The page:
The maximum character length (that’s letters and spaces) should be 125. The ideal length is around 100. Any shorter and it won’t be favoured by search engine algorithms, and any longer and it is likely to be cut off or simply disregarded. Adding more descriptors to the above example would help to reach that character count.
Long winded or overly complex descriptions will confuse both screen readers, visitors and search engines. Keeping the key information front and centre with as few words as possible is best practice.
Consider the reason behind the use of the image. Are you using it to display a specific product? To introduce a member of the team? To show your physical office’s location? The content of your alt text should reflect and complement the reason for the image itself.
Who is your target audience? If you’re in a technical industry and likely to have other people in the industry visiting your website, your alt text might suit a technical description with jargon. If your website is being visited by the general public, avoid technical jargon and make it clear, concise and understandable.
No text no image
All images should have alt text. If there is no alt text that you can think of that is suitable either get a professional team of copywriters in to help you or consider just leaving the image off your website.
How NOT to write alt text
There are some common mistakes that are made when people write alt text for images on their website. It’s worth spending some extra time today checking your alt text for issues, rather than having to double back and retrace your work in the future.
- Take time to ensure your alt text and other metadata content aren’t repetitive and thus redundant.
- Don’t use the words image, photo, infographic or graph in your alt text. It’s unnecessary and wastes precious character space.
- Always double check auto-generated copy. If you’re using an automated tool to create your alt text for you, we highly recommend checking it yourself for errors, mistakes and subtle problems. No program is 100% perfect.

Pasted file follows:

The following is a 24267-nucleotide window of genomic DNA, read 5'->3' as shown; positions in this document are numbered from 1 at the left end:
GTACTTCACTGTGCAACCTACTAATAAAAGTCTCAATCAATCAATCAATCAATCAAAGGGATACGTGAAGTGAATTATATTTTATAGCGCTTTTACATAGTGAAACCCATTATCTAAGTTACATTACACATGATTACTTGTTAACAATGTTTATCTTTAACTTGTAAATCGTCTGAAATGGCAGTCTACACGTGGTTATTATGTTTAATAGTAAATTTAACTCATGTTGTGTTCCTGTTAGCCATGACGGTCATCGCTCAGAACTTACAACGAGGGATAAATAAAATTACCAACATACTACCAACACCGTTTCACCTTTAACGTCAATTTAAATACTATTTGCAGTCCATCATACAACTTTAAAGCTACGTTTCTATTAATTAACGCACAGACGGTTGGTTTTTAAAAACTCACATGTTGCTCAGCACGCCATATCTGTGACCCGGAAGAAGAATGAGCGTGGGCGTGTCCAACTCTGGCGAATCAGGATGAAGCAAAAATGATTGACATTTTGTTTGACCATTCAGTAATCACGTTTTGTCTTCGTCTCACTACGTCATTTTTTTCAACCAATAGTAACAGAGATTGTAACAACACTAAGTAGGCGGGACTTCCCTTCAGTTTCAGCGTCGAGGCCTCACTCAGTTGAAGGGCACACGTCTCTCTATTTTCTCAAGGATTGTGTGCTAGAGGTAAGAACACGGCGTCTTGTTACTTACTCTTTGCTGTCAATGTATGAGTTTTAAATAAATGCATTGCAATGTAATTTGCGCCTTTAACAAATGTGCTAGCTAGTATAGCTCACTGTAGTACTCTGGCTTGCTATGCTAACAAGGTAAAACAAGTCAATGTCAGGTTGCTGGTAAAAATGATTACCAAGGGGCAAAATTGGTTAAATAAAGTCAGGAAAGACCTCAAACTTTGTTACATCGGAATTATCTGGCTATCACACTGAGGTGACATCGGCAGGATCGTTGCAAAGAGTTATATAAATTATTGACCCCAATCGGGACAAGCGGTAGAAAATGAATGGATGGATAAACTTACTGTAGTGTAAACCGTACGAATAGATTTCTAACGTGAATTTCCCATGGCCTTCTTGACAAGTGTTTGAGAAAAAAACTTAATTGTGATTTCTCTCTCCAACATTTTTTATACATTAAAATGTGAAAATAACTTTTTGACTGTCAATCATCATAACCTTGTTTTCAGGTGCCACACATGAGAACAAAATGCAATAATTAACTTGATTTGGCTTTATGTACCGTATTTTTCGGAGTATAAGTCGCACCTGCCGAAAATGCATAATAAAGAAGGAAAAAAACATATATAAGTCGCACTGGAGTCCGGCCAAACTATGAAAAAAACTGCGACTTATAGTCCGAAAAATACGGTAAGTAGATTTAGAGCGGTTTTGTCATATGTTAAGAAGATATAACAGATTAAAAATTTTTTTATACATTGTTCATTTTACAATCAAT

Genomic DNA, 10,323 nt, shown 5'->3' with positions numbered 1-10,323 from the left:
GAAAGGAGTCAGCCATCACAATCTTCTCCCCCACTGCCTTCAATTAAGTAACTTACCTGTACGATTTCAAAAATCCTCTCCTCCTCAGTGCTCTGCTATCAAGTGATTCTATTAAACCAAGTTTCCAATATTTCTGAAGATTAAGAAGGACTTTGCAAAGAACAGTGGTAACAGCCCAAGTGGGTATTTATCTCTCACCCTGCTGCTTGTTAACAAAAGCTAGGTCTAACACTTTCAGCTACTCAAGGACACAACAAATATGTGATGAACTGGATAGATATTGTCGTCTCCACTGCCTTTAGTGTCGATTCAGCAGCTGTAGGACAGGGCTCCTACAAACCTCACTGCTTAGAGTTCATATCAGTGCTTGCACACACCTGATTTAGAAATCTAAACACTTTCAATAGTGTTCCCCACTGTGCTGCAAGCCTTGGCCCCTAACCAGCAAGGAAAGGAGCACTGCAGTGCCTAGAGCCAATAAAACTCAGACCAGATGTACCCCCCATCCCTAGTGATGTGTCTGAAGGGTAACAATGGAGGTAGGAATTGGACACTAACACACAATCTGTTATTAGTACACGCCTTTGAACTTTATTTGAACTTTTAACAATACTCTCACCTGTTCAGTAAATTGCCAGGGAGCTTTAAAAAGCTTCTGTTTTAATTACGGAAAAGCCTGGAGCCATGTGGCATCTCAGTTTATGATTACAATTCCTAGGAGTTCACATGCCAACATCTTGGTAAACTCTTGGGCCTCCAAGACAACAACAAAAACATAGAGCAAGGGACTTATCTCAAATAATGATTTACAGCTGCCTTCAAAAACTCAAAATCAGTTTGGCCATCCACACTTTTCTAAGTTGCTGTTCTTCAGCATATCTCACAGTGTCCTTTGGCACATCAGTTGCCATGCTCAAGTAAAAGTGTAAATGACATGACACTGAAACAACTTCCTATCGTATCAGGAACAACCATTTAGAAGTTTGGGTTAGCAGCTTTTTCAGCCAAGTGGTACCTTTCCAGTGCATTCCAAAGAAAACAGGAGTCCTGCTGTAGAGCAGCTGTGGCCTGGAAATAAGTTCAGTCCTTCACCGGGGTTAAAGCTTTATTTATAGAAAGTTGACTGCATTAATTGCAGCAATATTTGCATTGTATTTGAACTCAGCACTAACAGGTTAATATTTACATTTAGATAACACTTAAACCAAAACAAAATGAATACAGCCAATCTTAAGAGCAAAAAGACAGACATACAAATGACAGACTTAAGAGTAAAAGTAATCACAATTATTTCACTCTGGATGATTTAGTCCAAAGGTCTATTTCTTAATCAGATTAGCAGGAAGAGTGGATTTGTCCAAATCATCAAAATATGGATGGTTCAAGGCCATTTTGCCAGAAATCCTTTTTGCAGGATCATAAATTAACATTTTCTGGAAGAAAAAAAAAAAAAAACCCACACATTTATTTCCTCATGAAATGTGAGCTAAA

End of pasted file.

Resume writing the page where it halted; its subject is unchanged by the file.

- Don’t forget the difference between adding alt text to a single image post or to the actual image. If you edit an image embedded on a page, you’ll usually only be adding alt text to that specific instance of the image. If you go into the image properties itself, or a media library, and add the alt text there, you’ll be embedding that metadata into all uses of that image throughout your website.
Trust the experts
Once you know how to write alt text for your website’s images you’re all set to get stuck in and do it yourself.
However, most business owners have more important things to do than trawl through their website to mess around with metadata. Plus, of course, there’s a difference between talking the talk and walking the walk.
If you’d prefer to focus on what you do best, and trust the experts to do what they do best, make sure to get in touch with our team here at GO Creative. From web development from scratch to ongoing optimisation and maintenance, we provide everything and anything in between. For more information or to get your custom quote, click here.